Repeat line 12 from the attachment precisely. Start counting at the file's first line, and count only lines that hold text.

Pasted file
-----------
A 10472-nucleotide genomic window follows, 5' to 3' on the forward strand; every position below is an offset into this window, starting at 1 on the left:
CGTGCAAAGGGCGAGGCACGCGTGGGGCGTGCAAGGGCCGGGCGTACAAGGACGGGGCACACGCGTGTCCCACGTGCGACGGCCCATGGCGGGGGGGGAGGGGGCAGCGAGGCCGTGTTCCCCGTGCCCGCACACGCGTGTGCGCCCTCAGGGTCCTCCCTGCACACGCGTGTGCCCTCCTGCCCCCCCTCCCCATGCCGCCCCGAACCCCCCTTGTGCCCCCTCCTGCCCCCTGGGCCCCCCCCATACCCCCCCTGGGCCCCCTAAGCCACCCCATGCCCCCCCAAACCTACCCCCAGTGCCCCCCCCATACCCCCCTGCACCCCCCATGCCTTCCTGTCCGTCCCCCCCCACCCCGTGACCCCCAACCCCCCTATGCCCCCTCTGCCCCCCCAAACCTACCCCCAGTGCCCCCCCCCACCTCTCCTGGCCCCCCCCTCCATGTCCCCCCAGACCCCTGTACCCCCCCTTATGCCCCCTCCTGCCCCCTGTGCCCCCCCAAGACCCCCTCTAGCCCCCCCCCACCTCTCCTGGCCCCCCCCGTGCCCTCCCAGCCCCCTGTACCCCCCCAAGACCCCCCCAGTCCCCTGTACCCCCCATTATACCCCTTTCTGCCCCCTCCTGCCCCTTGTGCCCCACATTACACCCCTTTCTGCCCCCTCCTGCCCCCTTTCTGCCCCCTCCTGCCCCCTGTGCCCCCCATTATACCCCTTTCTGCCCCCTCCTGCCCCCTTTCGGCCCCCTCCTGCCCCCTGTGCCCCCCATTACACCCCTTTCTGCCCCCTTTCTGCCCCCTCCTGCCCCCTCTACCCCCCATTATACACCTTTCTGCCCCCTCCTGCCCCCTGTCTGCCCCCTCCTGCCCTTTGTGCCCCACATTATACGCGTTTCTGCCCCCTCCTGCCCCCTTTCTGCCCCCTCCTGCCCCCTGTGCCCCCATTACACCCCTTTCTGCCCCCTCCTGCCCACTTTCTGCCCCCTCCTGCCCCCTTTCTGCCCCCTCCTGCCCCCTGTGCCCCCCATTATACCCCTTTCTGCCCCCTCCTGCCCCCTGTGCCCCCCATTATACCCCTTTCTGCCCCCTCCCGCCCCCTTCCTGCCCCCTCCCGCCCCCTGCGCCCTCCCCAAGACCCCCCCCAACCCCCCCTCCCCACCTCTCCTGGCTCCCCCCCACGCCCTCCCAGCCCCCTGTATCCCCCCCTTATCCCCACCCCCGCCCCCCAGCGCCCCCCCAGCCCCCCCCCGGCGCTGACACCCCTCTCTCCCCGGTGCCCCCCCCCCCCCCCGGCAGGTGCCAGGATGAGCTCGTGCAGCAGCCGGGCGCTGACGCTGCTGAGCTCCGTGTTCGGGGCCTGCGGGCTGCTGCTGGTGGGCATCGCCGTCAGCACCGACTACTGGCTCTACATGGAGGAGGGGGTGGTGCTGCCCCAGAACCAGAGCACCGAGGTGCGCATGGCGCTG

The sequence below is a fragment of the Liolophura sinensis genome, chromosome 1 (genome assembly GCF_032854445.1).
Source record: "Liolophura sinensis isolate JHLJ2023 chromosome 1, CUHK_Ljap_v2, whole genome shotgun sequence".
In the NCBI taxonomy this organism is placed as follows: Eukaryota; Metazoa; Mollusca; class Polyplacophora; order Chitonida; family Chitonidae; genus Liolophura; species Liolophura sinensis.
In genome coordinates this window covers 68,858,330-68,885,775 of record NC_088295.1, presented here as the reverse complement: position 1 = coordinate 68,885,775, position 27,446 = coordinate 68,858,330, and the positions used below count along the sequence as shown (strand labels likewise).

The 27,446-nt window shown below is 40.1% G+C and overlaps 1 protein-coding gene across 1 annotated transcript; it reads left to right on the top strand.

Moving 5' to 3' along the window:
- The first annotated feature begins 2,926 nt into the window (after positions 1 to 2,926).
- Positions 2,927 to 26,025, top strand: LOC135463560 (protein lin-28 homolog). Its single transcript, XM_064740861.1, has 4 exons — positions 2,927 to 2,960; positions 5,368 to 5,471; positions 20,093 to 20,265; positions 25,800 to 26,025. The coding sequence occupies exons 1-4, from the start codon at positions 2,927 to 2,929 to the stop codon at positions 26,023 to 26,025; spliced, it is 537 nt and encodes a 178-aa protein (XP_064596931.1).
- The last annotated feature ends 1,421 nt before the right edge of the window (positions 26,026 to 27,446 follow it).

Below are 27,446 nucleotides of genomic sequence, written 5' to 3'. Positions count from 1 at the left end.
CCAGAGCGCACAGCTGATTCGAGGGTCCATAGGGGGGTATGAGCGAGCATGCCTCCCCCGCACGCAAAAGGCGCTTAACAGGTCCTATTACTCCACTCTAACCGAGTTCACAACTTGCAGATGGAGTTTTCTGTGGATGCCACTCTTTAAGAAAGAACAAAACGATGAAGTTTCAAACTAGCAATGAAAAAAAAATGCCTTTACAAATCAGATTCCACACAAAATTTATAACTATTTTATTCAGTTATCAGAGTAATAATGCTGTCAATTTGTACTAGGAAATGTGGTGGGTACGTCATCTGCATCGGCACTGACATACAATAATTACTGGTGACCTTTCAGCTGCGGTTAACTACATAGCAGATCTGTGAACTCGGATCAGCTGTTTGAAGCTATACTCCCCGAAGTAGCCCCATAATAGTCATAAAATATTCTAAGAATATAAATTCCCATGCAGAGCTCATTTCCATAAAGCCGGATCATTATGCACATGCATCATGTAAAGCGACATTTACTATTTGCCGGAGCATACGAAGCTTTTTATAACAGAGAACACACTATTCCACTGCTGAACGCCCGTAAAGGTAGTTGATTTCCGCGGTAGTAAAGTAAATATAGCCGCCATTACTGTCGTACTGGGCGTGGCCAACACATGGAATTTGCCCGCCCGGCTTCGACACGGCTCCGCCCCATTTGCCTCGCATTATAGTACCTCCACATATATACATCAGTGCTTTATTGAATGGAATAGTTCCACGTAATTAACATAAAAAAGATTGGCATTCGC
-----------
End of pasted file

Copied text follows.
Below are 27,446 nucleotides of genomic sequence, written 5' to 3'. Positions count from 1 at the left end.